Abstract

The purpose of this study was to evaluate the safety, tolerability, pharmacokinetics, and possible antitumor activity of a ligand fusion-protein, DAB389IL-2, in a phase I trial. This was a multicenter, open-label, dose-escalation trial. Patients with preserved organ function and histologically confirmed relapsed cutaneous T-cell lymphoma (CTCL), other non-Hodgkin's lymphomas (NHL), or Hodgkin's disease (HD) were eligible if their cancer was shown to express the interleukin (IL)-2 receptor by an immunohistochemical assay for the p55 or the p75 subunit. Patients received up to eight courses of DAB389IL-2 given as a short intravenous infusion daily for 5 days with subsequent courses every 21 days. The maximum tolerated dose (MTD) and tumor response was determined according to standard criteria. Seventy-three patients (44 men/29 women), aged 16 to 81 years (mean, 50.7) with CTCL (n = 35), NHL (n = 17), and HD (n = 21) were enrolled. The patients were extensively treated, failing 0 to 15 previous therapies (median, 4). Patients received one to six courses (mean, 3.3) of DAB389IL-2 over a range of 3 to 31 μg/kg/day. The dose-limiting toxicity was asthenia, establishing the maximum tolerated dose of 27 μg/kg/day. Approximately half of all patients had significant titers of antibody to diphtheria toxin or to DAB389IL-2 at the time of enrollment compared with 92% with titers at the end of treatment. The presence of antibody did not preclude clinical response. There were five complete (CR) and eight partial (PR) remissions in patients with CTCL with one CR and two PR occurring in NHL. The median time to response was 2 months and the duration of response was 2 to 39+ months. No responses were documented in patients with HD. DAB389IL-2 is well tolerated with an MTD of 27 μg/kg/day. This ligand fusion-protein showed antitumor effects in patients with IL-2 receptor expressing CTCL and NHL. Additional trials in these diseases are warranted.

DAB389IL-2 IS AN INTERLEUKIN-2 receptor (IL-2R) specific ligand fusion-protein produced by expression of a recombinant fusion gene in Escherichia coli. This fusion gene consists of nucleotide sequences of the enzymatically active fragment A of diphtheria toxin (DT), the membrane-translocating portion of DT fragment B and human interleukin-2 (IL-2). DAB389IL-2 binds specifically to high-affinity IL-2R in vitro and is rapidly internalized via receptor mediated endocytosis. Once internalized into an acidic vesicle, the enzymatically active fragment A portion is released into the cytosol. Protein synthesis is inhibited via fragment A-catalyzed adenine diphosphate (ADP) ribosylation of elongation factor 2 and ultimately results in cell death.1 The potential for DAB389IL-2 to be selective for IL-2 receptor expressing malignancies in conjunction with its novel mechanism of action provide the rationale for the development of this agent in humans.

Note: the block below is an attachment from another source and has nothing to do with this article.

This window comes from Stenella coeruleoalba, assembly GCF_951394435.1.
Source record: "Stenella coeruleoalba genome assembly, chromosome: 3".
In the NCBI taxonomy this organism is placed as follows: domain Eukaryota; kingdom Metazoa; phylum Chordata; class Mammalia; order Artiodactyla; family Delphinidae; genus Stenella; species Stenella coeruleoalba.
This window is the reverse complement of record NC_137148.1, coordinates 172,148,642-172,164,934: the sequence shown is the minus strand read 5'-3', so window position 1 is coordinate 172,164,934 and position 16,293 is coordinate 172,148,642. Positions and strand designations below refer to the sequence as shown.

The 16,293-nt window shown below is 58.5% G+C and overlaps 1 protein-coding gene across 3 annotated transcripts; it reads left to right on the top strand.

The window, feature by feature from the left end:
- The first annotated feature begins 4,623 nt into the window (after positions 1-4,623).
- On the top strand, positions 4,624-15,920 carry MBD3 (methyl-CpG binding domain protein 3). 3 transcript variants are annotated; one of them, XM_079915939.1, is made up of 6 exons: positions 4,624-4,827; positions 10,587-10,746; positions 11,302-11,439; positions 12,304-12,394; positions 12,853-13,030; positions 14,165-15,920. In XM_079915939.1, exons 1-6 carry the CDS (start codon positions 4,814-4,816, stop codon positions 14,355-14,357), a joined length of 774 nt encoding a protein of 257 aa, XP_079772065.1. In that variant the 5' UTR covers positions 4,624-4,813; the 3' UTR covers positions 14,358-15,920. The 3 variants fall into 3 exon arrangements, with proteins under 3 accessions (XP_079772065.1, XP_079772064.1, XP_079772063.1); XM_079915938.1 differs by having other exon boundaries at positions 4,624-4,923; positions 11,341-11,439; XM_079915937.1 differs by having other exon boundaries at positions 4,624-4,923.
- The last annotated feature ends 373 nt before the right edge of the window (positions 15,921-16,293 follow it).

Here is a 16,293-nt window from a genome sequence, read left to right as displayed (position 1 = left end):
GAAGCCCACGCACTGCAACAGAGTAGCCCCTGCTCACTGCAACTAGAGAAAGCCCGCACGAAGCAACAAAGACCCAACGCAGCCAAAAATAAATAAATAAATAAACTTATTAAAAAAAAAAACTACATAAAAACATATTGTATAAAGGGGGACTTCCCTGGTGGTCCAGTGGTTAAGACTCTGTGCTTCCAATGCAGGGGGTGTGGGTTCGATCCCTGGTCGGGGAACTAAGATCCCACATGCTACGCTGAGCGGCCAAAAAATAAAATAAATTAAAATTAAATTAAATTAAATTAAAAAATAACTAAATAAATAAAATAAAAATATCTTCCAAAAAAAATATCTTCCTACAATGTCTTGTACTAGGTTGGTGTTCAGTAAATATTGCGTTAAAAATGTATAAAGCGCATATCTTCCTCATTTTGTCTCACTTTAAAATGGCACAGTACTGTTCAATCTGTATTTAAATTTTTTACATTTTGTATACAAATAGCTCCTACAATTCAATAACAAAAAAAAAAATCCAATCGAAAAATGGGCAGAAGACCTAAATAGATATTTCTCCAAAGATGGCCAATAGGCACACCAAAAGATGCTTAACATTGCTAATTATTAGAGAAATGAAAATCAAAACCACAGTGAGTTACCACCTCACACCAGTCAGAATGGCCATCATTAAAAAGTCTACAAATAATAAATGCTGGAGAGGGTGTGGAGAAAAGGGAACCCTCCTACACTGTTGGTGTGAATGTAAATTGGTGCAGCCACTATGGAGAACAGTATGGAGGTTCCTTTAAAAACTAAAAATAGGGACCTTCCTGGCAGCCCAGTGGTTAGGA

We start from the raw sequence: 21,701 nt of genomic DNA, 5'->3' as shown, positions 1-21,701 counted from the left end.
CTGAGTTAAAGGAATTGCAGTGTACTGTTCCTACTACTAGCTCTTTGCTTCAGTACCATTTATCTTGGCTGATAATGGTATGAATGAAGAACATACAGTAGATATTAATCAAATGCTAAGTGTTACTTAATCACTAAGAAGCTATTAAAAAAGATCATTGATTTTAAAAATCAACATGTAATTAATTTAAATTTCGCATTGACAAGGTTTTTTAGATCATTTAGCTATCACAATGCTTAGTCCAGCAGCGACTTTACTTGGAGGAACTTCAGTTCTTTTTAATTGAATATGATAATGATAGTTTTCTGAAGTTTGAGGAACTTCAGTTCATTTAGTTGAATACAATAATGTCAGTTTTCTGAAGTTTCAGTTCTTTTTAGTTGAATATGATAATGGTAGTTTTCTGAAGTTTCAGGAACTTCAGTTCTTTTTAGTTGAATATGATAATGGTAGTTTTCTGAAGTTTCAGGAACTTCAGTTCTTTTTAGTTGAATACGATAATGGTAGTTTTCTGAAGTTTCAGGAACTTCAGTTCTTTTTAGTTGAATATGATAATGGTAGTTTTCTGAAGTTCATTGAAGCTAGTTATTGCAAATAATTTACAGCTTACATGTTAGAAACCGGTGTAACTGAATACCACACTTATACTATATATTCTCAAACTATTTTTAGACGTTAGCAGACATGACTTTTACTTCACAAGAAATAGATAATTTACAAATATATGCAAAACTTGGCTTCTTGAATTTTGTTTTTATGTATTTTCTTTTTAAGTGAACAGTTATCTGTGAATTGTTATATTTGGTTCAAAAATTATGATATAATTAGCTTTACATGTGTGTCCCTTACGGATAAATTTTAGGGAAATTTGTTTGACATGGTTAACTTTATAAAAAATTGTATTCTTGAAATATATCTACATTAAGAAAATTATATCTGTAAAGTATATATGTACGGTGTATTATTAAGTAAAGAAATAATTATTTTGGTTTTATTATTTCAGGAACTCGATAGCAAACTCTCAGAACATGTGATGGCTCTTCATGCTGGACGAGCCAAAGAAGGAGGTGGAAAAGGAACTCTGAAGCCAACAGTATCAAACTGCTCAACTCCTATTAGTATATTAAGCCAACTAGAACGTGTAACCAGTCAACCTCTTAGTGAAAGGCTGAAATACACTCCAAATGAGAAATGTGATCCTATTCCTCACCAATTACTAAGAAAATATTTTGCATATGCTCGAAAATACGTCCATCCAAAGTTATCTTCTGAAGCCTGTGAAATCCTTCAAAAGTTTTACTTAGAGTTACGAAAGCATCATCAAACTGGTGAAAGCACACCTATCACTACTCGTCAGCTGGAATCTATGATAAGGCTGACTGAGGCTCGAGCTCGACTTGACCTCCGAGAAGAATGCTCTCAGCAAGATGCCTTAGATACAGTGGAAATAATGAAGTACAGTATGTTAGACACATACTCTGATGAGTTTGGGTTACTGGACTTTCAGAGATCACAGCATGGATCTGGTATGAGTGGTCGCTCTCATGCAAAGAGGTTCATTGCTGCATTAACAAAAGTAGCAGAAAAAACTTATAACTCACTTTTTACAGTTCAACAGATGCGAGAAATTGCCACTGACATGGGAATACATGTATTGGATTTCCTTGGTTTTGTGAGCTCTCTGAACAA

An earlier version of this ligand fusion-protein, DAB486IL-2, was shown to be well-tolerated and to demonstrate antitumor activity in patients with advanced hematologic malignancies.2-7 DAB389IL-2 differs from the earlier DAB486IL-2 in the deletion of 97 amino acids from a portion of the native receptor binding domain. The resulting protein is of lower molecular weight (57 kD v 68 kD) than DAB486IL-2. This modification results in a fivefold improvement in affinity of DAB389IL-2 for the IL-2R and approximately 10-fold increase in potency. The newer ligand fusion-protein also has an extended half-life compared with the earlier version.

The purpose of this study was to evaluate the safety, tolerability, pharmacokinetics, and possible antitumor effects of DAB389IL-2 in patients with recurrent, IL-2R expressing cutaneous T-cell lymphoma (CTCL), Hodgkin's disease (HD), and non-Hodgkin's lymphoma (NHL).

MATERIALS AND METHODS

Description of DAB389IL-2.

DAB389IL-2 is purified from inclusion bodies by reverse-phase chromatography and a series of diafiltration steps. The final product has a molecular weight of 58 kD. DAB389IL-2 was supplied as a frozen injectable solution formulated in 2-mL single-use vials at a concentration of 150 μg/mL. Six lots of drug were used in this study. The last two lots of drug were formulated in a citrate buffer instead of the phosphate buffer used previously. This change was made to further improve the stability of DAB389IL-2.

Protocol design.

The protocol was conducted under a United States Investigational New Drug Application, and together with the informed consent was approved by the institutional review board of each institution. Written informed consent was obtained from each patient before enrollment.

Patients of legal consenting age of either sex were eligible for treatment if they had CTCL, other NHL, or HD disease. Pathologic confirmation and determination of IL-2R expression on malignant cells was required within 6 months of enrollment or after most recent therapy. Patients were required to have an evaluable tumor burden, a performance status of >70% (Karnofsky), and preserved organ function.